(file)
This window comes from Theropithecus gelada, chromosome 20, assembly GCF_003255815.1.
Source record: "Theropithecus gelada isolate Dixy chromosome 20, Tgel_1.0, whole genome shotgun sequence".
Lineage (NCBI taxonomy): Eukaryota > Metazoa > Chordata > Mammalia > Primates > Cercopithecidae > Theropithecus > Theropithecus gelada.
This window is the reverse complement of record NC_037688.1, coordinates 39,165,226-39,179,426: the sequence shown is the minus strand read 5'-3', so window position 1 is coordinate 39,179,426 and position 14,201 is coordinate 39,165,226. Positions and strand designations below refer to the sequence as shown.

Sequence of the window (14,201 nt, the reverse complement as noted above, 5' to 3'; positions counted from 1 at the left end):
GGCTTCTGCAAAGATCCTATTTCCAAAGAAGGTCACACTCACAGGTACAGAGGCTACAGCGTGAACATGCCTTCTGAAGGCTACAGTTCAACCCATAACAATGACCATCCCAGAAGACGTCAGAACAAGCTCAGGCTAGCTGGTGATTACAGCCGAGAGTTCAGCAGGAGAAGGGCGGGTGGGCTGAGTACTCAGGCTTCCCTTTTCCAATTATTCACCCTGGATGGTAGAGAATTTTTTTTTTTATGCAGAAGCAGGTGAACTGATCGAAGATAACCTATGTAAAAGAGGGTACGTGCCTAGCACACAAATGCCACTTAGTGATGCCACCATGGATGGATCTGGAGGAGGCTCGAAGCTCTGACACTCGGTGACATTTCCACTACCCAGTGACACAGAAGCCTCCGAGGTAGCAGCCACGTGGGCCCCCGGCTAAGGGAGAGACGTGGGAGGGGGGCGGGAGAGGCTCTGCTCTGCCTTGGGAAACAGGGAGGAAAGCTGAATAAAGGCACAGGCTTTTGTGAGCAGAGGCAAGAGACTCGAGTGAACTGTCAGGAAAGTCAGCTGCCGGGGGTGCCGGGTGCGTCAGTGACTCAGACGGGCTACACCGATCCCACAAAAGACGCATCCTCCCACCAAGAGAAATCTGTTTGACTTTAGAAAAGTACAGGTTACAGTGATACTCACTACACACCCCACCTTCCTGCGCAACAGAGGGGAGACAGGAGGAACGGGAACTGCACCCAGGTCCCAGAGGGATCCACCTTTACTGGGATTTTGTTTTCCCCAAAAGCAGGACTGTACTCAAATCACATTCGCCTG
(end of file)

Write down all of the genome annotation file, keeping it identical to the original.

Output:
This window comes from Theropithecus gelada, chromosome 20, assembly GCF_003255815.1.
Source record: "Theropithecus gelada isolate Dixy chromosome 20, Tgel_1.0, whole genome shotgun sequence".
Lineage (NCBI taxonomy): Eukaryota > Metazoa > Chordata > Mammalia > Primates > Cercopithecidae > Theropithecus > Theropithecus gelada.
This window is the reverse complement of record NC_037688.1, coordinates 39,165,226-39,179,426: the sequence shown is the minus strand read 5'-3', so window position 1 is coordinate 39,179,426 and position 14,201 is coordinate 39,165,226. Positions and strand designations below refer to the sequence as shown.

Sequence of the window (14,201 nt, the reverse complement as noted above, 5' to 3'; positions counted from 1 at the left end):
GGCTTCTGCAAAGATCCTATTTCCAAAGAAGGTCACACTCACAGGTACAGAGGCTACAGCGTGAACATGCCTTCTGAAGGCTACAGTTCAACCCATAACAATGACCATCCCAGAAGACGTCAGAACAAGCTCAGGCTAGCTGGTGATTACAGCCGAGAGTTCAGCAGGAGAAGGGCGGGTGGGCTGAGTACTCAGGCTTCCCTTTTCCAATTATTCACCCTGGATGGTAGAGAATTTTTTTTTTTATGCAGAAGCAGGTGAACTGATCGAAGATAACCTATGTAAAAGAGGGTACGTGCCTAGCACACAAATGCCACTTAGTGATGCCACCATGGATGGATCTGGAGGAGGCTCGAAGCTCTGACACTCGGTGACATTTCCACTACCCAGTGACACAGAAGCCTCCGAGGTAGCAGCCACGTGGGCCCCCGGCTAAGGGAGAGACGTGGGAGGGGGGCGGGAGAGGCTCTGCTCTGCCTTGGGAAACAGGGAGGAAAGCTGAATAAAGGCACAGGCTTTTGTGAGCAGAGGCAAGAGACTCGAGTGAACTGTCAGGAAAGTCAGCTGCCGGGGGTGCCGGGTGCGTCAGTGACTCAGACGGGCTACACCGATCCCACAAAAGACGCATCCTCCCACCAAGAGAAATCTGTTTGACTTTAGAAAAGTACAGGTTACAGTGATACTCACTACACACCCCACCTTCCTGCGCAACAGAGGGGAGACAGGAGGAACGGGAACTGCACCCAGGTCCCAGAGGGATCCACCTTTACTGGGATTTTGTTTTCCCCAAAAGCAGGACTGTACTCAAATCACATTCGCCTG